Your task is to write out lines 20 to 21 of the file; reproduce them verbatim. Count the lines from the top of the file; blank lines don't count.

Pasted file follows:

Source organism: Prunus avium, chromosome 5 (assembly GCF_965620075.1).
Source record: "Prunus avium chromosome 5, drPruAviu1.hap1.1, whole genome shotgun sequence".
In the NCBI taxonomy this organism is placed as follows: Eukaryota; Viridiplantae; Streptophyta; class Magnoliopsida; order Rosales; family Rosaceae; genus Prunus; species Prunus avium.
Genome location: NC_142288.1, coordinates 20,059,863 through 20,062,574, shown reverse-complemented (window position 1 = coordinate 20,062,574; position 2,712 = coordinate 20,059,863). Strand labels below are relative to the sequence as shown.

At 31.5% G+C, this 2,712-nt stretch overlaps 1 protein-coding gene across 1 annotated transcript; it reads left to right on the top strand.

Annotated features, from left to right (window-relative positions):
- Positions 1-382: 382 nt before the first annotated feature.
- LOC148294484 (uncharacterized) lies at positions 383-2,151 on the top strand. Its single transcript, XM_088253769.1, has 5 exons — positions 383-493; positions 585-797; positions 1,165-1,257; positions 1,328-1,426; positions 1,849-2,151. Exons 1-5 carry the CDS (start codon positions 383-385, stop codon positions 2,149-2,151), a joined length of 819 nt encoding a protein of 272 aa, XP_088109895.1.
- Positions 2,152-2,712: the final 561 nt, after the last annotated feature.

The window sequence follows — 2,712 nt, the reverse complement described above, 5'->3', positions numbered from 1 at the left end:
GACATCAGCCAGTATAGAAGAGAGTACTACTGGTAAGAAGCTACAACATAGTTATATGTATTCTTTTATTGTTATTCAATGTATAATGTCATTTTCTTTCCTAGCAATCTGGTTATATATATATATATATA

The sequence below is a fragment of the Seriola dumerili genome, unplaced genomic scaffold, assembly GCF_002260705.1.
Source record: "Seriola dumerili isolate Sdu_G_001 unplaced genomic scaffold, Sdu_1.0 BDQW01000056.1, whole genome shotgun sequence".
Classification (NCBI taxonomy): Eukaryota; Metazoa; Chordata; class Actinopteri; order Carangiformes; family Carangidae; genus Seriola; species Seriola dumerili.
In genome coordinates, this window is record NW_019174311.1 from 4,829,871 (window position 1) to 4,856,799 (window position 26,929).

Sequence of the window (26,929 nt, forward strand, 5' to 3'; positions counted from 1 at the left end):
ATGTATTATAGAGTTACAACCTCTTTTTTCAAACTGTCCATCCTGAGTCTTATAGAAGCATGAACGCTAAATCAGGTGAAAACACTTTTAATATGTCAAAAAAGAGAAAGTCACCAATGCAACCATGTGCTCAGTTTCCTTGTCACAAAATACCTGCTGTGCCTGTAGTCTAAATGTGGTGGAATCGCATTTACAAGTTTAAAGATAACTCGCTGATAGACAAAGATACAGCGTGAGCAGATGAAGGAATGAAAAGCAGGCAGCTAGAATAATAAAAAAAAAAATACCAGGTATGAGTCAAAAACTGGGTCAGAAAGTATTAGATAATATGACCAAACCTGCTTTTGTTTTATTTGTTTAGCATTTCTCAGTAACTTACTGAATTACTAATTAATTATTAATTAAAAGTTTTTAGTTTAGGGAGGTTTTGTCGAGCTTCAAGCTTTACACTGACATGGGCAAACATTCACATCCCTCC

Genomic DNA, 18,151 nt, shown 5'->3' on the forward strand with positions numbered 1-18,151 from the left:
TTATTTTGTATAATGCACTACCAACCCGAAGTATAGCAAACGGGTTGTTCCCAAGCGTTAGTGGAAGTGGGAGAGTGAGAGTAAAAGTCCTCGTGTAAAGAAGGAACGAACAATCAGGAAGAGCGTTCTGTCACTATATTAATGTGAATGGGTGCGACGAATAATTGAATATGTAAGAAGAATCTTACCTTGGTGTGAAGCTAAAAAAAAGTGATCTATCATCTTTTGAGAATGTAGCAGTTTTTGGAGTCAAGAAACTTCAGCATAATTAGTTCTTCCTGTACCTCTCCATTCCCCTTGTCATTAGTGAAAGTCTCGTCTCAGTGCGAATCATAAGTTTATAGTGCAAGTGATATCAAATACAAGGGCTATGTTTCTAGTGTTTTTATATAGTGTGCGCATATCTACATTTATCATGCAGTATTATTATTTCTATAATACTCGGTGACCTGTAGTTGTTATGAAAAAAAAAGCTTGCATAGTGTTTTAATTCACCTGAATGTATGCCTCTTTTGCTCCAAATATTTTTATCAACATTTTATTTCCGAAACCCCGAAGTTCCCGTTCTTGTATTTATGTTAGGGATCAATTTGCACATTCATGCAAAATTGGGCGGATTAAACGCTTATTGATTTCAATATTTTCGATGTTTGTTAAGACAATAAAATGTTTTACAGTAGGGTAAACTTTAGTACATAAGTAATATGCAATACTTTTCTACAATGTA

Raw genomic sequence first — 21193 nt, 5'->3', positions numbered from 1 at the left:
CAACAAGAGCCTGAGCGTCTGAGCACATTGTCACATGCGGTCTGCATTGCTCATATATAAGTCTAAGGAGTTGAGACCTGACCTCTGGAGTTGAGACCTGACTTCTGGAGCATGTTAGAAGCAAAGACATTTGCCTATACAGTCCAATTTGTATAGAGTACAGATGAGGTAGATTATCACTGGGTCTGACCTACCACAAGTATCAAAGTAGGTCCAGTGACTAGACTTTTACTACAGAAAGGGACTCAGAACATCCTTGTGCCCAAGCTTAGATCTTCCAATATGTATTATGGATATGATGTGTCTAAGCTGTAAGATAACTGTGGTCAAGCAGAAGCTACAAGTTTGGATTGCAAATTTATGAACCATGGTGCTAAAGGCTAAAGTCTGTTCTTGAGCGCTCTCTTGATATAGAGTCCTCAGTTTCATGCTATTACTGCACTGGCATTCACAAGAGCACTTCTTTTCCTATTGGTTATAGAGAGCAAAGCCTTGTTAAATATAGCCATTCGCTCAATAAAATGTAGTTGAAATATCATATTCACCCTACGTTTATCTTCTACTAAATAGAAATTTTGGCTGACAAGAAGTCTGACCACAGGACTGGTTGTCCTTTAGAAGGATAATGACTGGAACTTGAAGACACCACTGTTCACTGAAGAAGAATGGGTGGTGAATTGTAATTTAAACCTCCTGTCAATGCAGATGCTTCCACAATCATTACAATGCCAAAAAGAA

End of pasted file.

Raw genomic sequence first — 21193 nt, 5'->3', positions numbered from 1 at the left:
CAACAAGAGCCTGAGCGTCTGAGCACATTGTCACATGCGGTCTGCATTGCTCATATATAAGTCTAAGGAGTTGAGACCTGACCTCTGGAGTTGAGACCTGACTTCTGGAGCATGTTAGAAGCAAAGACATTTGCCTATACAGTCCAATTTGTATAGAGTACAGATGAGGTAGATTATCACTGGGTCTGACCTACCACAAGTATCAAAGTAGGTCCAGTGACTAGACTTTTACTACAGAAAGGGACTCAGAACATCCTTGTGCCCAAGCTTAGATCTTCCAATATGTATTATGGATATGATGTGTCTAAGCTGTAAGATAACTGTGGTCAAGCAGAAGCTACAAGTTTGGATTGCAAATTTATGAACCATGGTGCTAAAGGCTAAAGTCTGTTCTTGAGCGCTCTCTTGATATAGAGTCCTCAGTTTCATGCTATTACTGCACTGGCATTCACAAGAGCACTTCTTTTCCTATTGGTTATAGAGAGCAAAGCCTTGTTAAATATAGCCATTCGCTCAATAAAATGTAGTTGAAATATCATATTCACCCTACGTTTATCTTCTACTAAATAGAAATTTTGGCTGACAAGAAGTCTGACCACAGGACTGGTTGTCCTTTAGAAGGATAATGACTGGAACTTGAAGACACCACTGTTCACTGAAGAAGAATGGGTGGTGAATTGTAATTTAAACCTCCTGTCAATGCAGATGCTTCCACAATCATTACAATGCCAAAAAGAA